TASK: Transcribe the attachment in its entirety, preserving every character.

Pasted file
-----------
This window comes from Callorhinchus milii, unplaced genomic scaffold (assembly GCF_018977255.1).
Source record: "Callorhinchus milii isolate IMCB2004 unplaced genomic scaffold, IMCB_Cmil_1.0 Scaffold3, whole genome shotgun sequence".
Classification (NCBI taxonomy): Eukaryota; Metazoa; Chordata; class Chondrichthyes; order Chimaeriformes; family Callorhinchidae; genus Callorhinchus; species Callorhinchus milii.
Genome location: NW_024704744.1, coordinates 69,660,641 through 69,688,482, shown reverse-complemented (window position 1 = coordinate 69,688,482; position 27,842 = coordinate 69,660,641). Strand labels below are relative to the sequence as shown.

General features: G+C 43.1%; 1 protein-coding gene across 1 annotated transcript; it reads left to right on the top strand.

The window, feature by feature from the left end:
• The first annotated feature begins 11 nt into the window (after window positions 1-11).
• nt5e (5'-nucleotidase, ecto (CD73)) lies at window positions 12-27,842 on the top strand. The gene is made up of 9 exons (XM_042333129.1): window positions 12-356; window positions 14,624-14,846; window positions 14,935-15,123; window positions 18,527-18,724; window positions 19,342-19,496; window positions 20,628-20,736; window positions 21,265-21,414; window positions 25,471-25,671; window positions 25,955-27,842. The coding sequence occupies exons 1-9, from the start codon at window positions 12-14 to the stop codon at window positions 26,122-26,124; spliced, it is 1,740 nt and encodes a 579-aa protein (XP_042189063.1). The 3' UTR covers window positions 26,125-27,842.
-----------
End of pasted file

This window comes from Callorhinchus milii, unplaced genomic scaffold (assembly GCF_018977255.1).
Source record: "Callorhinchus milii isolate IMCB2004 unplaced genomic scaffold, IMCB_Cmil_1.0 Scaffold3, whole genome shotgun sequence".
Classification (NCBI taxonomy): Eukaryota; Metazoa; Chordata; class Chondrichthyes; order Chimaeriformes; family Callorhinchidae; genus Callorhinchus; species Callorhinchus milii.
Genome location: NW_024704744.1, coordinates 69,660,641 through 69,688,482, shown reverse-complemented (window position 1 = coordinate 69,688,482; position 27,842 = coordinate 69,660,641). Strand labels below are relative to the sequence as shown.

General features: G+C 43.1%; 1 protein-coding gene across 1 annotated transcript; it reads left to right on the top strand.

The window, feature by feature from the left end:
• The first annotated feature begins 11 nt into the window (after window positions 1-11).
• nt5e (5'-nucleotidase, ecto (CD73)) lies at window positions 12-27,842 on the top strand. The gene is made up of 9 exons (XM_042333129.1): window positions 12-356; window positions 14,624-14,846; window positions 14,935-15,123; window positions 18,527-18,724; window positions 19,342-19,496; window positions 20,628-20,736; window positions 21,265-21,414; window positions 25,471-25,671; window positions 25,955-27,842. The coding sequence occupies exons 1-9, from the start codon at window positions 12-14 to the stop codon at window positions 26,122-26,124; spliced, it is 1,740 nt and encodes a 579-aa protein (XP_042189063.1). The 3' UTR covers window positions 26,125-27,842.